Friday, January 22, 2010

Things Cinematic

I've just finished booking the tickets for our annual - I guess three years in a row makes it annual - trip up to Salzburg for the Whitsun Festival. It is an outing I always look forward to because of the town, the surroundings, the wonderful people at the Hotel Bristol, the food and of course the music.

Under Riccardo Muti the theme of Napoli, City of Dreams continues for the fourth year with works that sprang from the rich musical heritage that is that wonderful city. An added twist this year is the late night showing of a classic Italian movie from 1927 - Napoli e una canzone (Naples is a Song) with one of the divas of Italian cinema Leda Gys.

1927???? but that would mean its a silent movie? Well yes it is but for this performance it will be accompanied by a group of live musicians providing the scoring. I happen to love silent movies and I don't just mean the comedies (never really understood the fascination with Chaplin always preferred Harold Lloyd and Buster Keaton myself) I mean the dramatic stuff with the Gish Girls fluttering (Orphans of the Storm), Alla Nazimova vamping, John Barrymore tearing a passion (nothing has ever beat his transformation scene without make-up in Dr Jekyll and Mr Hyde) or the great epics like D. W. Griffith's Intolerance and Able Gance's Napoléon. I have a wonderful DVD of the first version of Peter Pan ever made which despite its California bathing beauty mermaids captures the very essence and darkness of Barrie's tale.

In trying to find out more about Leda Gys and Napoli e una canzone I located one still shot from the film and a fun poster of the great lady herself.
Leda Gys (right) as the music loving Napolitana with Grethel Stein as her American friend Mary obviously lifted out of her depression by the music of Napoli.

Stylized but still seductive the lady Leda herself!

While searching I came across some wonderful European posters for various Hollywood exports from the silent and sound eras. Most of the posters appear to have been made, if not exclusively for the Italian market then certainly for Europe. They are so radically different from what we think of as movie posters in North America. And even though the bulk of them are "B" movies I would have gone to see most of them based on the posters alone.
Though this possibly from the 1950s it was created for Cecil B. DeMille's silent version of The Kings of Kings. I recall seeing it on television years ago and it is DeMille's normal mix of sex and piety - two things that sell! And I think this is one powerful piece of poster art.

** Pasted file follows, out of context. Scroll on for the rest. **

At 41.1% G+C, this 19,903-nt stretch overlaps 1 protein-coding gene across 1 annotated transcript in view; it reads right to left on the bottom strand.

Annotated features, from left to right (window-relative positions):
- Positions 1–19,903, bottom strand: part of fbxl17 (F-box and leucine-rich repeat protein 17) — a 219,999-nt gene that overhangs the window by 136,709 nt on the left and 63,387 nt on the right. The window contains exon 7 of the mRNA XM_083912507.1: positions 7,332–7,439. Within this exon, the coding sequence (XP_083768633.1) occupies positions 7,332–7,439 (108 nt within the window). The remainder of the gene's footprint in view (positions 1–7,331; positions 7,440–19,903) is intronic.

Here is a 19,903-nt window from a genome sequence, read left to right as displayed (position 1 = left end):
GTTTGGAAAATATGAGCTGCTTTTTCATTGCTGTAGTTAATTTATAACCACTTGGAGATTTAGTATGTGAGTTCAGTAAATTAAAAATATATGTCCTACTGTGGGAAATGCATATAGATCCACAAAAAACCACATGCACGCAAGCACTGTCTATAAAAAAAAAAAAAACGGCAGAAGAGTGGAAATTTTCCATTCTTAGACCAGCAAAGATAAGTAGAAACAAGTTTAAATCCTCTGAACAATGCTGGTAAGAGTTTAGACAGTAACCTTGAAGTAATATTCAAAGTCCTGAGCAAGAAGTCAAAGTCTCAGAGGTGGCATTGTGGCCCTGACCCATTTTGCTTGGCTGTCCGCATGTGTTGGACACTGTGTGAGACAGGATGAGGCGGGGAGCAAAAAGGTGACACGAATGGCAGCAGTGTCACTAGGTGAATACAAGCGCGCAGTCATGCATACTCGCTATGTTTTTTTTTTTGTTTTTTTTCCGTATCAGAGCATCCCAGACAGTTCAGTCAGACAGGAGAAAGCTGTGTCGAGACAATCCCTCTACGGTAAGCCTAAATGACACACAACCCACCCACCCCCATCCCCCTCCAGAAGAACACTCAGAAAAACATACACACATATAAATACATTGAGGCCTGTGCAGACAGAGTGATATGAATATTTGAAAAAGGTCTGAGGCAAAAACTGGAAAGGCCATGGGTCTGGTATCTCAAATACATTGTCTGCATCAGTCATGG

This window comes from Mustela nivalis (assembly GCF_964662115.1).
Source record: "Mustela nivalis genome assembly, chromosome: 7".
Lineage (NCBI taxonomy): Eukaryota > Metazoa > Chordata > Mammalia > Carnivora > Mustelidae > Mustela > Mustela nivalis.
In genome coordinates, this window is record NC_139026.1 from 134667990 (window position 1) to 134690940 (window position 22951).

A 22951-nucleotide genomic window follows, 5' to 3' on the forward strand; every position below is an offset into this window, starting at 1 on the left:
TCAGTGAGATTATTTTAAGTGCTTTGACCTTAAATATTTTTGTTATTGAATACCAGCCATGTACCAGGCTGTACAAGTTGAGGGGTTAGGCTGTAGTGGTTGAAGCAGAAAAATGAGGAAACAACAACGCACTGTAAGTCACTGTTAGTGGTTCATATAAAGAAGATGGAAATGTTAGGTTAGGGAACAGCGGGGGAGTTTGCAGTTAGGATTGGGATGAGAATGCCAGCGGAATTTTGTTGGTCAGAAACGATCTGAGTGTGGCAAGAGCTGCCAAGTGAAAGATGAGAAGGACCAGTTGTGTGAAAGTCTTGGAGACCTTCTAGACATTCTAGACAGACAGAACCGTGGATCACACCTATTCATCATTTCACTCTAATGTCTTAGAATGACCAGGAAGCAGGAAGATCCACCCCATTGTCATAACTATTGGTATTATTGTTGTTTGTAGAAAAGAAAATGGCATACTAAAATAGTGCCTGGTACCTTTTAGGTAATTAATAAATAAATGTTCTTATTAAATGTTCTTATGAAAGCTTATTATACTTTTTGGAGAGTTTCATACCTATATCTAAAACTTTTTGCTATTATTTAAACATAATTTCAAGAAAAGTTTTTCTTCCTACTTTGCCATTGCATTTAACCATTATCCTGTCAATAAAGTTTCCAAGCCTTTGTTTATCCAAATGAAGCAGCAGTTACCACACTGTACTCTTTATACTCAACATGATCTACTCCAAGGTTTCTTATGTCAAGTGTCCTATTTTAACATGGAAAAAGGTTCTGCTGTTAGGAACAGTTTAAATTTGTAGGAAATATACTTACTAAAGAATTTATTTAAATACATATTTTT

Top: The Magic Carpet - 1951 USA - Directed by Lew Landers with Lucille Ball, John Agar, Patricia Medina.
Bottom: The Good Humor Man - 1950 USA - Directed by Lloyd Bacon with Jack Carson, Lola Albright, Jean Wallace.
Top: The Shadow on the Window - 1957 USA - Directed by William Asher with Philip Carey, John Drew Barrymore, Betty Garrett, Corey Allen, Gerard Sarracini, Jerry Mathers.
Bottom: Drums of Tahiti - 1954 USA. Directed by William Castle with Dennis O'Keefe, Patricia Medina, Francis L. Sullivan.

Top: Assignment Paris - 1952 USA. Directed by Robert Parrish with George Sanders, Dana Andrews, Marta Toren.
Bottom: Joe Macbeth - 1955 Great Britan. Directed by Ken Hughes with Ruth Roman, Paul Douglas.

This next one completely threw me - I had the damnedest time figuring out what movie it could possibly be advertising.

Any guesses? The first person who can figure it out will receive a movie poster fridge magnet - either Roman Holiday or A Fistfull of Dollars - your choice. Let me know what you think in the comment field.

Note: It appears this was posted earlier without a comments section - dumb blogspot... dumber blogger. I've reposted and it seems to be working now. Even though my friend Cathy e-mailed me the right answer to my little quiz I will still take suggestions with the next correct answer getting one of those fabulous fridge magnets!
23 gennaio - Sant'Emerenziana
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Anonymous said...

I love your blog: sometimes you make me feel ignorant; sometimes you make me feel young; and sometimes you make me feel ignorant and young!!!!

Willym said...

Walter: caro - you are young and the one thing I have never thought is that you are ignorant! baci! said...

I loved the piece on Assignment Paris. I'm writing a biography of Dana Andrews for University Press of Mississippi.